This wasn’t how things were supposed to go for the Houston Texans in 2016.
After winning the AFC South a season ago at 9-7 and getting smoked at home by the Kansas City Chiefs in the Wild Card round, the Texans made a move that was supposed to put them over the top.
A big move. An expensive move.
And yet, in signing quarterback Brock Osweiler to a $72 million contract that includes $37 million in guarantees over the first two years, the Texans are right back where they started—barely above .500, clinging desperately to first place in the NFL’s worst division and hoping they can win football games not because of their quarterback, but in spite of him.
The Texans weren’t able to do that in Week 12, falling at home for the first time this season. It wasn’t hard to pinpoint why the Texans lost 21-13 to the San Diego Chargers…Osweiler was awful.
Tim Warner/Getty Images
Against the Bolts, Osweiler failed to complete 60 percent of his passes. He posted a passer rating of less than 50. And most importantly, Osweiler threw three interceptions, including two in the fourth quarter as Houston attempted to mount a comeback.
Osweiler himself freely admitted to Sarah Barshop of ESPN.com that he didn’t play well against San Diego:
I just felt like the rest of the football team today — and especially the defense, special teams, the offensive line — I really felt like those guys went out there and truly battled and played great football. I need to play better for us to win. I feel like our team gave us the opportunity to win today. This is a damn good football team, and I let them down today. I need to play better.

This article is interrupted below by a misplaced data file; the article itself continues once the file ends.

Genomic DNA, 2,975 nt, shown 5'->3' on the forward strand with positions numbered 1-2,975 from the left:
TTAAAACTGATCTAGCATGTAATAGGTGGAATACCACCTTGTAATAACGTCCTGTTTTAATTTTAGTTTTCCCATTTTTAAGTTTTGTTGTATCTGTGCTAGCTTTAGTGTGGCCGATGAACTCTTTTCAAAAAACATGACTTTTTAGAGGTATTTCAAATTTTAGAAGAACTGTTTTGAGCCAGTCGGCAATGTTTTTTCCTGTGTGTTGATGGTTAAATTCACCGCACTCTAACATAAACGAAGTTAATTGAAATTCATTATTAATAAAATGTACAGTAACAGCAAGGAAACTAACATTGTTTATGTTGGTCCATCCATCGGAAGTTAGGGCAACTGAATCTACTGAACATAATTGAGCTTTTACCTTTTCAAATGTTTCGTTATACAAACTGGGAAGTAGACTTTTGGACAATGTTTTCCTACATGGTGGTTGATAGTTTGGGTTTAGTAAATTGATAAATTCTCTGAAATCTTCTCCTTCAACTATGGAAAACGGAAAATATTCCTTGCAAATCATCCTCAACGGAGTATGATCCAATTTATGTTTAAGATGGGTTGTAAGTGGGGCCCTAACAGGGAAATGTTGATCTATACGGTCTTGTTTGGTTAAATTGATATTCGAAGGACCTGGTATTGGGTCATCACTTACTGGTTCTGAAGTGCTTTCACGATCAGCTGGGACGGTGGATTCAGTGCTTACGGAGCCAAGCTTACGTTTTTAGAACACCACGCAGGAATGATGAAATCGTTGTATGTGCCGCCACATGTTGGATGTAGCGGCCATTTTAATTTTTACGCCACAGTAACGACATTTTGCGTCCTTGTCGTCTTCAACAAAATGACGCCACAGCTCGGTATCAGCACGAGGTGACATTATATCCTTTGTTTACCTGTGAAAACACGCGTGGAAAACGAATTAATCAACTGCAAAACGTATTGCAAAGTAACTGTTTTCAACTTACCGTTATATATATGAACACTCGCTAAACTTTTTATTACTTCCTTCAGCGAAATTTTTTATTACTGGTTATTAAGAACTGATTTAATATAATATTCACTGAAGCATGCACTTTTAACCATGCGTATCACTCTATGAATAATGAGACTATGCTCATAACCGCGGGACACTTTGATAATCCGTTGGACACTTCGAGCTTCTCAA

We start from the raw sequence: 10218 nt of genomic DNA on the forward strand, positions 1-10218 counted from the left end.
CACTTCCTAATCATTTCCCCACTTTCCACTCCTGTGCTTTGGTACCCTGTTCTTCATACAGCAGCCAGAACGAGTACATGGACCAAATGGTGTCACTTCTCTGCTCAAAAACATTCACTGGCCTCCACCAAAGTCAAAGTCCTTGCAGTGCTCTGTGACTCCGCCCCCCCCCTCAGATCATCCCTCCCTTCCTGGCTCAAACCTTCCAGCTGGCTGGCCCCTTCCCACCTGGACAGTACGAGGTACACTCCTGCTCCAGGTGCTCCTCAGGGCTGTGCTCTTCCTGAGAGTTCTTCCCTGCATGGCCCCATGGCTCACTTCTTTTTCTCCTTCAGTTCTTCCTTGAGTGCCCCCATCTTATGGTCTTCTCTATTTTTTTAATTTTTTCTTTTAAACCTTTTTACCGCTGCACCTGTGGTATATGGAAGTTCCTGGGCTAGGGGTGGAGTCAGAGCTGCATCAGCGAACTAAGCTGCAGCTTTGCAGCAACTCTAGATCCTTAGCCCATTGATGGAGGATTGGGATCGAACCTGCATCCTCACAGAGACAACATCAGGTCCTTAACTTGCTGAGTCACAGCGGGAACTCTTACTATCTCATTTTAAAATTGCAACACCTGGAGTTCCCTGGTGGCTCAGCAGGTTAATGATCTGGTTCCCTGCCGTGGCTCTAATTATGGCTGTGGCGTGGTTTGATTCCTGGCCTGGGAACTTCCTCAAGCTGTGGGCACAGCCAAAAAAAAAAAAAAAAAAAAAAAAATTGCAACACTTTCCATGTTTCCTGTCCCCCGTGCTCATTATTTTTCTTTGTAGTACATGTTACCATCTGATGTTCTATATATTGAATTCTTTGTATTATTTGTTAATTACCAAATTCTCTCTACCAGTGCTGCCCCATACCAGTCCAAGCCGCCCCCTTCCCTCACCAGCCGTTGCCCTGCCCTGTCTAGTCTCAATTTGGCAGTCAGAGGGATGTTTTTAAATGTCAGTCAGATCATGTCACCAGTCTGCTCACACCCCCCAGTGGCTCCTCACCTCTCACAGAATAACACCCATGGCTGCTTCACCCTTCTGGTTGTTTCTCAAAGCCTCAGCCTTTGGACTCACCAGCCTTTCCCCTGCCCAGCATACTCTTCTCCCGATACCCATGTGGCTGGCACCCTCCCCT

The problem is that Sunday’s clunker is far from an isolated occurrence. In fact, given how many eggs he’s laid and the number of wobbling quackers he’s chucked toward the sky in 2016, it’s fair to wonder if Osweiler thinks he’s a duck.
Osweiler has only two starts this season without an interception, and three in which he’s thrown more interceptions than touchdowns. Sunday’s passer rating of 45.6 was a season-low and the fifth time in 11 games that Osweiler‘s rating came in under 70.
A glance at more advanced metrics doesn’t make Osweiler look a bit better. Of 35 qualifying quarterbacks at Pro Football Focus, Osweiler ranks dead last—behind the likes of Josh McCown, Ryan Fitzpatrick and Case Keenum.
That’s right—worse than Case flipping Keenum.
Osweiler is tied with Fitzpatrick and Blake Bortles of the Jacksonville Jaguars for the NFL lead in interceptions with 13. Of those 35 qualifiers at PFF, only Blaine Gabbert of the 49ers (who was benched weeks ago) has a worse passer rating. Osweiler is also last in yards per attempt and 29th in completion percentage.
The hits just keep coming. Osweiler is also last in PFF‘s modified QB rating, which “takes into account dropped passes, throw aways, spikes, and yards in the air and further adjust the old formula so it makes more sense and is a more accurate measure.”
New math or old, the result’s the same. Osweilier stinks.
Osweiler fares a bit better in ESPN’s QBR, another attempt at tweaking the admittedly outdated passer rating formula. There he ranks 25th of 32 qualifiers.
After all, progress under center was supposed to be the point to doling out all that money for Osweiler in the offseason. Osweiler was supposed to be a big step in the right direction after Brian Hoyer imploded in the playoffs against the Chiefs.
Instead, Osweiler‘s numbers through 11 games look worse than Hoyer‘s in 11 games a year ago.
The thing is, this isn’t exactly a shock—or at least it shouldn’t be. As ESPN’s Bill Barnwell pointed out earlier this year, Osweiler‘s numbers over seven starts in Denver last year looked an awful lot like Hoyer‘s numbers over his first eight NFL starts (Hoyer tore his ACL in the eighth).
In other words, the Texans talked themselves into paying almost $40 million over this year and next for a Hoyer clone. They convinced themselves that Osweiler‘s performance in Denver was only the beginning, but now it appears that may be as good as it gets.
No wonder John Elway wasn’t willing to engage in a bidding war with Houston.